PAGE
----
ERIC Number: EJ1075332
Record Type: Journal
Publication Date: 2014
Abstractor: As Provided
Reference Count: 23
How to Study a Tone Language, with Exemplification from Oku (Grassfields Bantu, Cameroon)
Hyman, Larry M.
Language Documentation & Conservation, v8 p525-562 2014
In response to requests I have often got as to how one approaches a tone language, I present a personal view of the three stages involved, starting from scratch and arriving at an analysis: Stage I: Determining the tonal contrasts and their approximate phonetic allotones. Stage II: Discovering any tonal alternations ("morphotonemics"). Stage III: establishing the tonal analysis itself. While most emphasis in the literature concerns this last stage, I show how the analysis crucially depends on the first two. A detailed illustration is presented from Oku, a Grassfields Bantu language spoken in Cameroon on which I personally worked in the field. The paper concludes with discussion of issues arising in other tone languages, illustrated by Corejuage (Tukanoan, Colombia), Peñoles Mixtec (Otomanguean, Mexico), Villa Alta Yatzachi Zapotec (Otomanguean, Mexico), Luganda (Bantu, Uganda), Hakha Lai (Tibeto-Burman, Myanmar and Northeast India), and Haya (Bantu, Tanzania).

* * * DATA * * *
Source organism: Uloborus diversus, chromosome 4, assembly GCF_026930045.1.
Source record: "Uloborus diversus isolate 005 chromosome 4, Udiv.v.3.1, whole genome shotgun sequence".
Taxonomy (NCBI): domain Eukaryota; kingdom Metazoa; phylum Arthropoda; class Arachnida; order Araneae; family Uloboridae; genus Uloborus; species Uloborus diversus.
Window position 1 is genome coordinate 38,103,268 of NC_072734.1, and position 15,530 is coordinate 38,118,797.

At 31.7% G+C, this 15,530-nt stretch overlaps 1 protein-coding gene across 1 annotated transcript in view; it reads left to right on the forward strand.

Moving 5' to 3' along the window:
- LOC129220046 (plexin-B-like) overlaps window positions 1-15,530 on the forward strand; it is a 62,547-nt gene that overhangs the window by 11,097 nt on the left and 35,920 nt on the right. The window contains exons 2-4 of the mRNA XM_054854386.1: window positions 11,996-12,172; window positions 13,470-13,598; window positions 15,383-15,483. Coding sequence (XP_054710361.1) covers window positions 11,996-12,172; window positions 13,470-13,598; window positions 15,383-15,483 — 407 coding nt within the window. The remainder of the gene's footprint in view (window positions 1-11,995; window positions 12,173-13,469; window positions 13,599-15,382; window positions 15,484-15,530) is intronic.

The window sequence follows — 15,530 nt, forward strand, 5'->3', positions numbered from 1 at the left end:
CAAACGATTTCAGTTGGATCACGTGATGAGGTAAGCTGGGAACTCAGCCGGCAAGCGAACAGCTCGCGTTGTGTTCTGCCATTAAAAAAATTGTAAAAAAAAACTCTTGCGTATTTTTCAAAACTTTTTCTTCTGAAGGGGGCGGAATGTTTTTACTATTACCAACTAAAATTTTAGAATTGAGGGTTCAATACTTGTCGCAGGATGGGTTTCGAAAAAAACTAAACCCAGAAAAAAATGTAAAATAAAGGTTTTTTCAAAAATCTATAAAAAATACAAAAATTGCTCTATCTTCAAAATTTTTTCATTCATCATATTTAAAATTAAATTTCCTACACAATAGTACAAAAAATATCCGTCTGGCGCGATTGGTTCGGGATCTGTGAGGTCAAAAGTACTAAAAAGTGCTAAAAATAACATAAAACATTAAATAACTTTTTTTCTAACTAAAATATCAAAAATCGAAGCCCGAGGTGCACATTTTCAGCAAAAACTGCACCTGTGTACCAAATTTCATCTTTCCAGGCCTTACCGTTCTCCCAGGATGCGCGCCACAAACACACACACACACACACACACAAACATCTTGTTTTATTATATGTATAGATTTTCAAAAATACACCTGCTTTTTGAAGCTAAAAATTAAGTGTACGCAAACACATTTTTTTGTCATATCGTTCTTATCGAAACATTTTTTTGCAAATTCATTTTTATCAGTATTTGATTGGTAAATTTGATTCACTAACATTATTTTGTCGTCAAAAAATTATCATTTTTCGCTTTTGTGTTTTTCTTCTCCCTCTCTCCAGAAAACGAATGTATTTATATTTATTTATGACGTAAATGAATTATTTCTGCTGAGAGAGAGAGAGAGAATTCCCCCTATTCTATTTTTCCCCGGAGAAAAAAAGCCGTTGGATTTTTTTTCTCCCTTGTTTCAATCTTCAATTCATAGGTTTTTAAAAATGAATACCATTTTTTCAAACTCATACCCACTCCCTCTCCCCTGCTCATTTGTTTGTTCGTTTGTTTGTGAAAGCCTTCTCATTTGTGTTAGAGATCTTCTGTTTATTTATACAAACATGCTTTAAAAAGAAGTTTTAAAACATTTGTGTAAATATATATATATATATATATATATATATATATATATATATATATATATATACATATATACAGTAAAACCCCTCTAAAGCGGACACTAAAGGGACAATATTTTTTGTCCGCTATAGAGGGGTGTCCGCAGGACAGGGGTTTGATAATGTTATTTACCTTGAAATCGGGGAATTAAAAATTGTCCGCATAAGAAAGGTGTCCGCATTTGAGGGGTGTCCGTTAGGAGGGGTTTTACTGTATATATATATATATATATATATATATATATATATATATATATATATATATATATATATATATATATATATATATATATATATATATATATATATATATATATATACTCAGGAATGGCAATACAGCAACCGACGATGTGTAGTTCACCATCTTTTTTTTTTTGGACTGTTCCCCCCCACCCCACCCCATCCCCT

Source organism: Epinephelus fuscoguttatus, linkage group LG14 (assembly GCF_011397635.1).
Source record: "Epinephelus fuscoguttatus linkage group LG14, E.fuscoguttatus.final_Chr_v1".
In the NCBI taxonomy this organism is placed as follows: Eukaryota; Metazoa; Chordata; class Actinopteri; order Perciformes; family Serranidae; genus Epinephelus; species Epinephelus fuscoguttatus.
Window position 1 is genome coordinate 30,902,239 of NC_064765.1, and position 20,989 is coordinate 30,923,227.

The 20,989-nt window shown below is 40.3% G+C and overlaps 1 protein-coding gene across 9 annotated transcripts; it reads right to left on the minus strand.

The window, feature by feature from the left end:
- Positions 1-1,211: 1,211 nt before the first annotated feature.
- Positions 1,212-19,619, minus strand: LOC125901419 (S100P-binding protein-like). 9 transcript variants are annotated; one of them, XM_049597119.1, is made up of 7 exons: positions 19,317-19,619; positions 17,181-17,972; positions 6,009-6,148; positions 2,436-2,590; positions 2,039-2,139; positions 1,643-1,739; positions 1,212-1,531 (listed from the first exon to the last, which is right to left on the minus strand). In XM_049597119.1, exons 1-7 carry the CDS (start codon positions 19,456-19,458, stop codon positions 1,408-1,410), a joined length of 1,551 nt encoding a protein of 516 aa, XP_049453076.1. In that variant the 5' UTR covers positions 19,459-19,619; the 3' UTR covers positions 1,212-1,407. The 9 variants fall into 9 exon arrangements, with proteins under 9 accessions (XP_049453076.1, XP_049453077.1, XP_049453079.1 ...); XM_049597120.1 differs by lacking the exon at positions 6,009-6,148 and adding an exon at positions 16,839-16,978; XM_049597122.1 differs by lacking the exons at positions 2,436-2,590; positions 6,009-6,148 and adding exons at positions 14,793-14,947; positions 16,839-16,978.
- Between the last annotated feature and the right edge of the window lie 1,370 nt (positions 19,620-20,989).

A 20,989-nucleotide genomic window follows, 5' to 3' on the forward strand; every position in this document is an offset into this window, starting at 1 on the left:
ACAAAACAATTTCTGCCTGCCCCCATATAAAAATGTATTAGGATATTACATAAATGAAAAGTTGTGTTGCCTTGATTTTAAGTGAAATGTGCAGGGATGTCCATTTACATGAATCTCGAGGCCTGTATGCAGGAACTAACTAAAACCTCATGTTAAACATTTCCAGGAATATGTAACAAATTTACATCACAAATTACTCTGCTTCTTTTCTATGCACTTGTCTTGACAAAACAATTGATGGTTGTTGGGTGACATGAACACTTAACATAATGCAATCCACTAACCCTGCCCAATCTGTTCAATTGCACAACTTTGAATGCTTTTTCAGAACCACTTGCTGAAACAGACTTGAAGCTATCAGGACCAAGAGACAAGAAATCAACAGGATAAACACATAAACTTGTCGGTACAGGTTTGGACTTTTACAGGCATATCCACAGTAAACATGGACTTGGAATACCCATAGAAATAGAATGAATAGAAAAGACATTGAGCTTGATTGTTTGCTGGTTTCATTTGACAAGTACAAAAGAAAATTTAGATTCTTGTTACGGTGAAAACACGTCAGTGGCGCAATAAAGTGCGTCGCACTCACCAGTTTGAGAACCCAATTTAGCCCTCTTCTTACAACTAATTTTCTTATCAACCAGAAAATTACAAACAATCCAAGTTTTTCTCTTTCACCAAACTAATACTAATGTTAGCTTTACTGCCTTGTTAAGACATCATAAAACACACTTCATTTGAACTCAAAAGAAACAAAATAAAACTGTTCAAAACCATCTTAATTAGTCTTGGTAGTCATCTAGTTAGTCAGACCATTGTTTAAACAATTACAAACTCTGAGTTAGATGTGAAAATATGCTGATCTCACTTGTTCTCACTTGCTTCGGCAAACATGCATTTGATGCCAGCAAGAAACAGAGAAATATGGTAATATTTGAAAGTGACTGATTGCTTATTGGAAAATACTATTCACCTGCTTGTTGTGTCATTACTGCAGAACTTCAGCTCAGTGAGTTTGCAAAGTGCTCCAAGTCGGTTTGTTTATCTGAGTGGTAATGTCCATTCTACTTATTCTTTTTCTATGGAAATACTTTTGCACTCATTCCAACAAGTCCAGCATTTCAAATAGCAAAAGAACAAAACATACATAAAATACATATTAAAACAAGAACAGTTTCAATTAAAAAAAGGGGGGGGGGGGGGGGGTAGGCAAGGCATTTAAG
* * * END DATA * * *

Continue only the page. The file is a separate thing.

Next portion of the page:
Descriptors: Language Research, Tone Languages, Foreign Countries, African Languages, Phonetics, Morphology (Languages), American Indian Languages, Sino Tibetan Languages
National Foreign Language Resources Center at University of Hawaii. Department of Linguistics, UHM Moore Hall 569, 1890 East-West Road, Honolulu, HI 96822. Fax: 808-956-9166; e-mail: firstname.lastname@example.org; Web site: http://nflrc.hawaii.edu/ldc/
Publication Type: Journal Articles; Reports - Research
Education Level: N/A
Authoring Institution: N/A
Identifiers - Location: Cameroon